In the run-up to the next long-term service (LTS) release of Canonical's Ubuntu Linux, the company published a survey of 2,650 Linux users -- found via a variety of Ubuntu-related forums -- showing that among companies running a large number of servers, a high percentage of those servers run Linux. Canonical maintained that 80% of that Linux is Ubuntu.
Nearly three-quarters of the respondents (72%) said they see Ubuntu as ready for their mission-critical deployments. Mission critical applications in the respondents view included backup, file server, scientific applications, email and security tasks.
There are clearly some issues with the survey in that it was funded and conducted by Canonical which itself cautioned that most respondents were likely to be in the Ubuntu camp to begin with. Still, some other evidence points to the fact that Canonical's server push has some traction.
The company hopes to push for more of the server action with the release of beta of Ubuntu 10.04 (Lucid Lynx) which it released to beta last week.
IDC analyst Al Gillen said he's seen Ubuntu's share in Linux servers ticking up substantially with preliminary numbers from last year showing it with "a couple of points" of market share. "That's up from zero," he noted.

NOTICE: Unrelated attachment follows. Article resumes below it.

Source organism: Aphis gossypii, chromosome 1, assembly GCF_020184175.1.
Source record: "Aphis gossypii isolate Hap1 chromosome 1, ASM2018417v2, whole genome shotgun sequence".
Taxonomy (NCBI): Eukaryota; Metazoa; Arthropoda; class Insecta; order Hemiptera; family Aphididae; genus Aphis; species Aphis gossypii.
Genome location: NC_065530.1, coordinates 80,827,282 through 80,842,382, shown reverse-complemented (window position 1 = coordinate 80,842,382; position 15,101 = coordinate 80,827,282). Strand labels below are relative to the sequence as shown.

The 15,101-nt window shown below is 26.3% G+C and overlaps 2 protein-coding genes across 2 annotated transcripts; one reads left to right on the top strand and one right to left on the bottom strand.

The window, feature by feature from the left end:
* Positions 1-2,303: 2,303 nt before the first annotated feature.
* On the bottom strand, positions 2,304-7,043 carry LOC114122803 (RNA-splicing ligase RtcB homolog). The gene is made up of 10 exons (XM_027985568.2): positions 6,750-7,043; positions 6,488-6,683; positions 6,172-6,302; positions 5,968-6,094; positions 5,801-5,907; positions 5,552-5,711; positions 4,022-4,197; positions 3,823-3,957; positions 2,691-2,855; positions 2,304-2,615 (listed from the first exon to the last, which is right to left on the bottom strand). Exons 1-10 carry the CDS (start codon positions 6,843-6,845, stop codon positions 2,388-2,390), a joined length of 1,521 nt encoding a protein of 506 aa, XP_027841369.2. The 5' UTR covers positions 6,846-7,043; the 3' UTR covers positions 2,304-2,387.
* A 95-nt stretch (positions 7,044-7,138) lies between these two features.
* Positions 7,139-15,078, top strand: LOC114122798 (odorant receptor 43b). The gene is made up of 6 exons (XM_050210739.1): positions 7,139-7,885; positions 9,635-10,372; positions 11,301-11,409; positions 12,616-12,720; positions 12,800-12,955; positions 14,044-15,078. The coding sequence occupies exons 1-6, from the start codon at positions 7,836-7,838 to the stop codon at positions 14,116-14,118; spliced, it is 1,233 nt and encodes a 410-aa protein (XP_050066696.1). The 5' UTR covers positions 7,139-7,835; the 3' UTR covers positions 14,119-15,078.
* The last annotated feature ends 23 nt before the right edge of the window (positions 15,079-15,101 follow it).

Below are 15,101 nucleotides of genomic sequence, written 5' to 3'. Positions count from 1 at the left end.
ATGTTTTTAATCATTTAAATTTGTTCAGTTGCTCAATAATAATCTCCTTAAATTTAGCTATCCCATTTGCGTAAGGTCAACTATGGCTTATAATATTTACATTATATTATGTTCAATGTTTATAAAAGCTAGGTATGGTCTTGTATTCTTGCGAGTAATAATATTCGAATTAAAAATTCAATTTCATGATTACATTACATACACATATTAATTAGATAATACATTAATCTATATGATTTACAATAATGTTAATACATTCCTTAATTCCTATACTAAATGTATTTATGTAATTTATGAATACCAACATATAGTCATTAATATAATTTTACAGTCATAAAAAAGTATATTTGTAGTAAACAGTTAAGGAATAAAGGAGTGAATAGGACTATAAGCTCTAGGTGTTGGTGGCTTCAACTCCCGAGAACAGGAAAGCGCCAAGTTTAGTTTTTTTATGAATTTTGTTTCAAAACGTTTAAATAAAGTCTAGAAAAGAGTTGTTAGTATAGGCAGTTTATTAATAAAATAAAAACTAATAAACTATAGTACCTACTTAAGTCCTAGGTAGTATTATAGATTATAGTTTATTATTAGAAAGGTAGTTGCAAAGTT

Overall IDC numbers show Linux servers with about a 13 to 14% growth rate and Red Hat remains the distribution to beat with market share in the high 60% range.
One east coast Linux specialist who works with all the distributions and so did not want to be named said there is increased interest and some adoption of Ubuntu servers in his area. In his view, that may be coming at the expense of Novell SUSE.
"Novell had made a serious dent against Red Hat but now it seems stalled and you see Ubuntu coming up. It's worth watching," he said.
Frank Basanta, COO of Systems Solutions, a New York IT integrator, said Red Hat still reigns supreme in Linux servers used by businesses, followed by Novell, but that Canonical has done some important groundwork to get Ubuntu on the short list. It is now certified to run on HP Proliant servers, for example
"They're slowly making headway. It's certified on HP servers now and these certifications are very important," Basanta said.
If an OS is certified on popular HP, Dell and/or IBM servers, business customers will be more confidant that they will get the support they need, Basanta said.
Gregg Rosenberg, founder of Ricis, Inc., a Tinley Park, Ill. integrator concurred that Ubuntu is moving in the right direction. He sees more users taking their desktop Linux choices to the server. He also sees increased usage of Ubuntu "derivatives" like Jolicloud, now in beta, taking off on netbook class devices.